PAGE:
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Old 12-04-2016, 03:47 PM
wolfpup wolfpup is offline
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Join Date: Jan 2014
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Quote:
Originally Posted by Nars Glinley View Post
Would it appear much different than any other star when viewed from Earth?
In short, yes. I didn't work through any of the detailed calculations, but one can quickly see this just by taking Rigel A as an example and doing some quick guesstimates. Rigel A is described as "a blue-white supergiant that is estimated to be anywhere from 120,000 to 279,000 times as luminous as the Sun"; it's the seventh brightest star in the sky despite being 863 light-years away.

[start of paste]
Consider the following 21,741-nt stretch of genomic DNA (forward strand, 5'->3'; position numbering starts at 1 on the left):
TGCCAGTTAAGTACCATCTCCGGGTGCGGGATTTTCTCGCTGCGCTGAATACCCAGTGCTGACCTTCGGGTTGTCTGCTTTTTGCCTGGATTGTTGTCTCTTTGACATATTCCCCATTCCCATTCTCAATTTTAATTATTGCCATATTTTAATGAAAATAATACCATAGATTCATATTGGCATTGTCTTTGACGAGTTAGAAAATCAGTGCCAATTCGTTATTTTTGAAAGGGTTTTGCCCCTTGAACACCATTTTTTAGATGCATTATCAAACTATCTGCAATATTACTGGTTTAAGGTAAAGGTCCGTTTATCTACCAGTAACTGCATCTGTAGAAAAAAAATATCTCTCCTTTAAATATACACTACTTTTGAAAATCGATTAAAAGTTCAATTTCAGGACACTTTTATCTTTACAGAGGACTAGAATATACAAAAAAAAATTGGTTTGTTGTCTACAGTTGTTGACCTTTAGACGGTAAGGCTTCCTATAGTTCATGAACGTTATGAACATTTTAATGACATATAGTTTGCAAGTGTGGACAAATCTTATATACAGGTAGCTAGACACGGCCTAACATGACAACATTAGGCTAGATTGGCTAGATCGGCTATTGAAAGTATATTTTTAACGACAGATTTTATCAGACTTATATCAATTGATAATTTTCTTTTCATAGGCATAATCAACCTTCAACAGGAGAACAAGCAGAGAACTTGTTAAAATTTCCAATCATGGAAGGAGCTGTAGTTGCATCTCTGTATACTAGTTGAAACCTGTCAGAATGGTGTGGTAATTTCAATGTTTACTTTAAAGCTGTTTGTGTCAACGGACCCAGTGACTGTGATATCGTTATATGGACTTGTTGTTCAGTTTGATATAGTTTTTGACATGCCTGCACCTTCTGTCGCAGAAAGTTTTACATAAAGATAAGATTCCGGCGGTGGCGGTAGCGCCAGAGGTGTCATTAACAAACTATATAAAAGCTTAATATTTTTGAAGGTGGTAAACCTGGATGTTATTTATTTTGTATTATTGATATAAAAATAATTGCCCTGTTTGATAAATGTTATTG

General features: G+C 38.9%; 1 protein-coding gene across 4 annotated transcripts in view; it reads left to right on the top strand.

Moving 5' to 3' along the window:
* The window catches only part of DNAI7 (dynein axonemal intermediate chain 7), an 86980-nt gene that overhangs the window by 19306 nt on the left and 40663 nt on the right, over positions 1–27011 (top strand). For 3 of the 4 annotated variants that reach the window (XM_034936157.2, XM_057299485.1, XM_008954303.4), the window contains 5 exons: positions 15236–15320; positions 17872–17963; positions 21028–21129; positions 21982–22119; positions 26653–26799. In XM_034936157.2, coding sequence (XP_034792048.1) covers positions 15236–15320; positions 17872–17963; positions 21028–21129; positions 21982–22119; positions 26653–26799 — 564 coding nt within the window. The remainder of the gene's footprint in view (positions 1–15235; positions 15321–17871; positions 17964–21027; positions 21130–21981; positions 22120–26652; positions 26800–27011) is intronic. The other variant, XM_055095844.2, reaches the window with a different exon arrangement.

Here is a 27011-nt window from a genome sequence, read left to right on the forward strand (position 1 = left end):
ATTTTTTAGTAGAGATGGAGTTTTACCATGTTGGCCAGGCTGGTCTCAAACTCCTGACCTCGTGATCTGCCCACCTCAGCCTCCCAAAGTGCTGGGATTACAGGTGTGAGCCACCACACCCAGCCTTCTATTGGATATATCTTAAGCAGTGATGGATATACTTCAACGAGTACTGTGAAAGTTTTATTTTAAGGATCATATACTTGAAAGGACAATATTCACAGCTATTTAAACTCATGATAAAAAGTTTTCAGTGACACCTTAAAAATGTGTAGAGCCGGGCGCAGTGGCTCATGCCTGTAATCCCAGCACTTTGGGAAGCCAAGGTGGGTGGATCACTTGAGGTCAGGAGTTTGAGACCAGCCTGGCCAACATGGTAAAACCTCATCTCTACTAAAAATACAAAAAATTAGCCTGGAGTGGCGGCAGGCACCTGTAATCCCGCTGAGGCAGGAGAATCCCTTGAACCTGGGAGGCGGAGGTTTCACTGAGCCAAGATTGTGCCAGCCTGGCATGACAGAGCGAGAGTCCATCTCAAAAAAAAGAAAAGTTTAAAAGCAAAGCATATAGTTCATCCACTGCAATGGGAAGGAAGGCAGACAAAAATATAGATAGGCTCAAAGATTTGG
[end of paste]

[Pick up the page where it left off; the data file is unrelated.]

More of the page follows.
By contrast, Sirius A has 25 times the luminosity of the sun and is only twice as far away as Proxima Centauri, and the combination makes it by far the brightest star in the sky.

Anyway by my rough guesstimates, its absolute magnitude tells us that at about 32 ly, Rigel would be intense and unmistakeable -- 40 times brighter than Venus at its brightest, which itself is 15 times brighter than Sirius. At the distance of Proxima Centauri, it would dominate the night sky and, though still only visible as a point of light, would be bright enough to provide nighttime illumination and cast a shadow, comparable to the moon.